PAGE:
When our daughter graduated from high school, my husband and I invited friends and family to a local restaurant to celebrate.
With each of her brothers, we put up a banner on the front porch railing and had a cookout.
They all knew people wanted to salute their success and help them move on to their next challenge.
Children in foster care who graduate from high school or a two-year or four-year college program may not have that pleasure or sense of belonging to an extended group of people who care about them.
The support group Foster and Adoptive Families of Fayette County, with help from the non-profit Thursday's Child, Inc., wants to change that, but they need your help.
The groups are hosting "Celebrating 2010 Foster Youth Graduates," an event at which at least 25 foster youth will be applauded for their successes.
Virginia Sturgeon, a retired state adoption specialist and adoptive parent, said Foster and Adoptive Families is open to all families whether their adoptions were public, private or international.
Thursday's Child, Inc., a charity that supports the state's Special Needs Adoption Program, has donated gift cards for the graduates, said Eric Minton, president.
There is real reason to celebrate during this graduation season. Far more than other teens, foster youth cross numerous hurdles to graduate high school.
Most are not in the classroom.
Some 20,000 foster-care youth nationwide also face the uncertainties of sudden emancipation. More than 600 of them are in Kentucky. Once they turn 18 or graduate from high school they are out of the state system and essentially on their own.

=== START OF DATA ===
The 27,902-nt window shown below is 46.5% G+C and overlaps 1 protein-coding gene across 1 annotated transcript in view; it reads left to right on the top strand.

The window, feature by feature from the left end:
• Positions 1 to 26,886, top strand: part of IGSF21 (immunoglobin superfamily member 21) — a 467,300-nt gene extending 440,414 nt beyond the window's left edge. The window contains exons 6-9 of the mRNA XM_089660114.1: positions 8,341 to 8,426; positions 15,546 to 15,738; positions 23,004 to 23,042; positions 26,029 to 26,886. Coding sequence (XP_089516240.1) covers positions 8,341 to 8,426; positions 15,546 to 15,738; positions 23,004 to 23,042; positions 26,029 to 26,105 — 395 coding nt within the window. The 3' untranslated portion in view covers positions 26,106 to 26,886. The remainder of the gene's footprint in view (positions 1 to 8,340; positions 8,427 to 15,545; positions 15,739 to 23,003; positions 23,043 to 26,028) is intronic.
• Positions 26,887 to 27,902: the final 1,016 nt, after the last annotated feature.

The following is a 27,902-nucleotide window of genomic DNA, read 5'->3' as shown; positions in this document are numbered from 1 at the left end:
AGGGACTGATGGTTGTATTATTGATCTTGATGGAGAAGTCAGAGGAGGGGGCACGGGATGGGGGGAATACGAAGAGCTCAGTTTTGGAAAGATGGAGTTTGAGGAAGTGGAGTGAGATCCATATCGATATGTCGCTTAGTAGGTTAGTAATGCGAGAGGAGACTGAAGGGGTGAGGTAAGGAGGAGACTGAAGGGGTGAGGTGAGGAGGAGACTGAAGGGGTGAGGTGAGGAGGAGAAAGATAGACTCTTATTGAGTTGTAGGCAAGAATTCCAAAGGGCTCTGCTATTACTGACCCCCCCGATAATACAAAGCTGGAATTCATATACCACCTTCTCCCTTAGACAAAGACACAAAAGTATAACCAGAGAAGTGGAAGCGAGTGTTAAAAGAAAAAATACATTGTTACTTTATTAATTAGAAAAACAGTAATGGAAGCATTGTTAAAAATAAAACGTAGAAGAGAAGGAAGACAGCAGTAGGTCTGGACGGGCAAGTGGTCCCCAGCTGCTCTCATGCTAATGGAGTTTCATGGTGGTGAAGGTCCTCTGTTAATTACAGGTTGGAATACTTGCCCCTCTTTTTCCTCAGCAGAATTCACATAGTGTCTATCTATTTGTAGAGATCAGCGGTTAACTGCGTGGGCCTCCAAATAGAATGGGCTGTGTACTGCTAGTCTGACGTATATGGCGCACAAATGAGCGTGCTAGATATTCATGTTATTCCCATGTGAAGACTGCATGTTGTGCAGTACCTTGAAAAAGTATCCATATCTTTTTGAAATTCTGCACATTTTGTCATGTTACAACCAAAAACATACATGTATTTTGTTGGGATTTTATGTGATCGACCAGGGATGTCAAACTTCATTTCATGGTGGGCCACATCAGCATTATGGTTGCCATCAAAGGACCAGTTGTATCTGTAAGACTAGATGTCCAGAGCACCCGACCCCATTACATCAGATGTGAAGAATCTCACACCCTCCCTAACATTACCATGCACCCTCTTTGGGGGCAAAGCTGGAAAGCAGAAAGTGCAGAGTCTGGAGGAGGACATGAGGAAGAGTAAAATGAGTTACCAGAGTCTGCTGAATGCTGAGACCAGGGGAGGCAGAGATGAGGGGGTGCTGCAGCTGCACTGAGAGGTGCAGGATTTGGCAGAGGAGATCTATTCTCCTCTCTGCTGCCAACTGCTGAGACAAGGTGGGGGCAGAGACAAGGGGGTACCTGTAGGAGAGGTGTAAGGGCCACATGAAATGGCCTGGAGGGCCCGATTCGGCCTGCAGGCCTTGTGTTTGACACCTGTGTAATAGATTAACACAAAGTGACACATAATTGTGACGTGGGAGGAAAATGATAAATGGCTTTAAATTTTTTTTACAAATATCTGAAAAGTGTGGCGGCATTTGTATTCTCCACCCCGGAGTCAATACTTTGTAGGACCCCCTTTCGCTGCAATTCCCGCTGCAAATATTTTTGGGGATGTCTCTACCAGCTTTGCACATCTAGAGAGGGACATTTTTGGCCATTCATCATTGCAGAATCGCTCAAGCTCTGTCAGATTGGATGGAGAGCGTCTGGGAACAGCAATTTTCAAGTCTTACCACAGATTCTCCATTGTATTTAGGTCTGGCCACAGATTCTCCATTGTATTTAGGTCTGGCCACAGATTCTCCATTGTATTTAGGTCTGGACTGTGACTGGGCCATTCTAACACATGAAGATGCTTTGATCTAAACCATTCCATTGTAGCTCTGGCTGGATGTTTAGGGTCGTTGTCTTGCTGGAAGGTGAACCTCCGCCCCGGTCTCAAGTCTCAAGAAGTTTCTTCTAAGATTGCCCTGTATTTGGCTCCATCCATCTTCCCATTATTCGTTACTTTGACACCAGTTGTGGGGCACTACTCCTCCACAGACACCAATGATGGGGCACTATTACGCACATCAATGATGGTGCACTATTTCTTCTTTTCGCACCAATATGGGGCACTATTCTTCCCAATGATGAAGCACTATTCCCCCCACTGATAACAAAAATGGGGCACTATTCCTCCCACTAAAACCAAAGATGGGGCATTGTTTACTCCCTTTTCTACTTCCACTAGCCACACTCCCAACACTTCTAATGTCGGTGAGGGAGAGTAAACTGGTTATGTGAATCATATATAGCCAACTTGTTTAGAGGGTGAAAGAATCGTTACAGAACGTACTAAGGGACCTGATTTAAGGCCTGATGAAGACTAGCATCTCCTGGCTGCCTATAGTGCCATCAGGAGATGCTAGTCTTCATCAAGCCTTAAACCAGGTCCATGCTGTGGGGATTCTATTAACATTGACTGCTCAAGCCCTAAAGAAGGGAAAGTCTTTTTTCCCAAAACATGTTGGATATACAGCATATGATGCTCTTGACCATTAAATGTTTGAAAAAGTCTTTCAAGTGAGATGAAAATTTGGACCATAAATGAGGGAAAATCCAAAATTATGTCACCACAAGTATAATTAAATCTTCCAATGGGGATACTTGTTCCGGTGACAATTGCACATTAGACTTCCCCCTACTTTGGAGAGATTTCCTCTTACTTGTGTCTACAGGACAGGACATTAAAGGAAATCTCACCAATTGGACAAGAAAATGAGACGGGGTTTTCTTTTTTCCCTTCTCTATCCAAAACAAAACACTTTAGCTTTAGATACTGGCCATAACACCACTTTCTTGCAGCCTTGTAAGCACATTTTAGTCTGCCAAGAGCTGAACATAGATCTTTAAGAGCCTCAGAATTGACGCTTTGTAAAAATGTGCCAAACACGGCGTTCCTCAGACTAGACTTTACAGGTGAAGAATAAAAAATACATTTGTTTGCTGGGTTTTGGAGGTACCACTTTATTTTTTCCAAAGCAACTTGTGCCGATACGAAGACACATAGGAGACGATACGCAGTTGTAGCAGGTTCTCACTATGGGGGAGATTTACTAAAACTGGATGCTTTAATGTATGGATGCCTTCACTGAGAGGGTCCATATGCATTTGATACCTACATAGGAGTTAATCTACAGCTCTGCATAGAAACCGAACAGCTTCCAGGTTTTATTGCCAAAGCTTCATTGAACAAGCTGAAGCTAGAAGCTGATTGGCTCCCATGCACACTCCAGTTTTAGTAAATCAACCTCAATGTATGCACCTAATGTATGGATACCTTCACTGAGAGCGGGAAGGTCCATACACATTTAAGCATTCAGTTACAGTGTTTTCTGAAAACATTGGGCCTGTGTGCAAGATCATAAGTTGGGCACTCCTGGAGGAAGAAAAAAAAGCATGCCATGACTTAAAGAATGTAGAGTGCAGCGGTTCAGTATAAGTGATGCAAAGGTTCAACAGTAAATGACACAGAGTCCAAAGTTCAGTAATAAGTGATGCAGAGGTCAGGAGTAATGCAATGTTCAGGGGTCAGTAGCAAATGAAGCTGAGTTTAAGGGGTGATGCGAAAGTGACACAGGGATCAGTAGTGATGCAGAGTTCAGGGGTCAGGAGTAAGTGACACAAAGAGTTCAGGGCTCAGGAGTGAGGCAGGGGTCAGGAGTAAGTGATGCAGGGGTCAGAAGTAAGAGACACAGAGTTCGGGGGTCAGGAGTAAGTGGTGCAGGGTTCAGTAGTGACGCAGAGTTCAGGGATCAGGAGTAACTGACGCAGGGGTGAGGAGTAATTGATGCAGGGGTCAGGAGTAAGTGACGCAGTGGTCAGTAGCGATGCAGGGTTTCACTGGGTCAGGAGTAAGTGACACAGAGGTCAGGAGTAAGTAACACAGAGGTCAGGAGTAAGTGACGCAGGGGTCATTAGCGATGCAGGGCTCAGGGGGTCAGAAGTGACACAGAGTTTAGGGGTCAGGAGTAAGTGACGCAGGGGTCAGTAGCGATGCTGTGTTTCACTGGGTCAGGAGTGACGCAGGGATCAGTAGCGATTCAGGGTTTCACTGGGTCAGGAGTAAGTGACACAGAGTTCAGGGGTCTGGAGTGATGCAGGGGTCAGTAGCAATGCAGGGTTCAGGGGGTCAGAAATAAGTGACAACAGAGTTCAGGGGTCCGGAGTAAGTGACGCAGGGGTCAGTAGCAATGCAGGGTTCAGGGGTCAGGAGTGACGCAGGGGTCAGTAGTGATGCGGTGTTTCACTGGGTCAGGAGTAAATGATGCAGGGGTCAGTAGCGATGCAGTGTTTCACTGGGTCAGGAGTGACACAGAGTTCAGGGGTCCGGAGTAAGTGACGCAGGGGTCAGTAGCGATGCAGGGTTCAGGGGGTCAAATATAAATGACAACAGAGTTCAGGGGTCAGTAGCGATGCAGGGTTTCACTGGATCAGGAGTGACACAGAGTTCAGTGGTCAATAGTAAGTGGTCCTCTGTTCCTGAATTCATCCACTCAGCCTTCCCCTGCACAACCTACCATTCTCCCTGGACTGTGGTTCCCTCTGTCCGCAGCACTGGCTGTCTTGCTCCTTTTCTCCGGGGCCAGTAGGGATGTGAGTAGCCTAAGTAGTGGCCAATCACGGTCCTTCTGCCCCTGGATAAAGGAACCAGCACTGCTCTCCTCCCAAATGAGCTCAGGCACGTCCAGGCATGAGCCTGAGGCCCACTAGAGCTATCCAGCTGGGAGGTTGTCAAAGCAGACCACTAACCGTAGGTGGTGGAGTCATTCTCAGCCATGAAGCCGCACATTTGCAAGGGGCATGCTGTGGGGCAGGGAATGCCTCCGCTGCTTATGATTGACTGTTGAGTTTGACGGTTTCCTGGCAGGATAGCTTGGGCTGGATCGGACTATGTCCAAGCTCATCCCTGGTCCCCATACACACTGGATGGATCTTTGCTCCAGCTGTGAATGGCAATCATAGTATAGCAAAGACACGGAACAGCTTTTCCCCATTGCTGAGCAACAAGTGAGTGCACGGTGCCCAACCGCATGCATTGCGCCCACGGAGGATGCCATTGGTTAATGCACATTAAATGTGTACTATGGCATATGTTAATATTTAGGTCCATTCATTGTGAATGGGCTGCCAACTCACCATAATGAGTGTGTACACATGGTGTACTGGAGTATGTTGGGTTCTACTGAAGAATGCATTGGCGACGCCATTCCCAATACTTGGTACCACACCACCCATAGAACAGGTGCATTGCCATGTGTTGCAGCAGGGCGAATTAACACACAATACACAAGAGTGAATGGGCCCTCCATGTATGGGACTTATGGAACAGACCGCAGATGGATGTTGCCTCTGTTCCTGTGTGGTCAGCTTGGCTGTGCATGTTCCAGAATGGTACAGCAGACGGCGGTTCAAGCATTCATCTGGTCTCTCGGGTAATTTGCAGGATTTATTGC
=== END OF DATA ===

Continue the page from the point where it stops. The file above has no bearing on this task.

While some file for extended care and support from the state while continuing their educations, many become negative statistics.
They face higher rates of unemployment, substance abuse, jail time, dependency on welfare and single parenthood than youth with permanent homes. Many are homeless within three years.
"These kids need to know someone out there cares," said Anne Vandervort, who is coordinating the event for Foster and Adoptive Families. "If you have been bounced around from foster home to foster home, it is hard to feel connected. They don't necessarily have people who honor their accomplishments."
With each change of foster homes, the young people have to find new friends, new connections.
"We are throwing a graduation celebration on June 19 like my parents did for me," Vandervort said.
She said they sent out invitations to each of the graduates who is still in the foster-care system. Each graduate was allowed to invite up to three other people to help them celebrate.
The problem is Foster and Adoptive Families is pretty short on funds.
"It's not going too well," said Sturgeon, president of the group. "We are trying to recognize the youth and we're trying to pass it on word-of-mouth that the more we raise, the more we can do for them.
'We want to give them a graduation picture, some gifts and a nice celebration," she said.
To do that, the support group has joined with the two Carino's Italian Grill restaurants and three Applebee's restaurants for "Dine to Donate," a fund-raiser. The group receives 10 percent of your bill on June 3 or 4.
In order for the support group to get credit, however, you must have a flier in-hand when ordering.
There have been four previous dates for the fund-raiser, but not many people knew about them. Next weekend is your last chance and the last chance for the foster youth to have a nice gathering.
All you have to do is print out a copy of the flier and go out to eat. Sturgeon or Vandervort will e-mail you a copy. Contact them at firstname.lastname@example.org or email@example.com.
The fliers are only valid at Carinos at 2333 Sir Barton Way, or 135 Rojay Drive, or at Applebee's at 910 Beaumont Center Parkway, 1856 Alysheba Way, or 1761 Sharkey Way. Curbside service also qualifies.
"We want to recognize their accomplishments," Minton said.
And there can't be an easier way to help graduating foster youth feel connected than by simply eating out.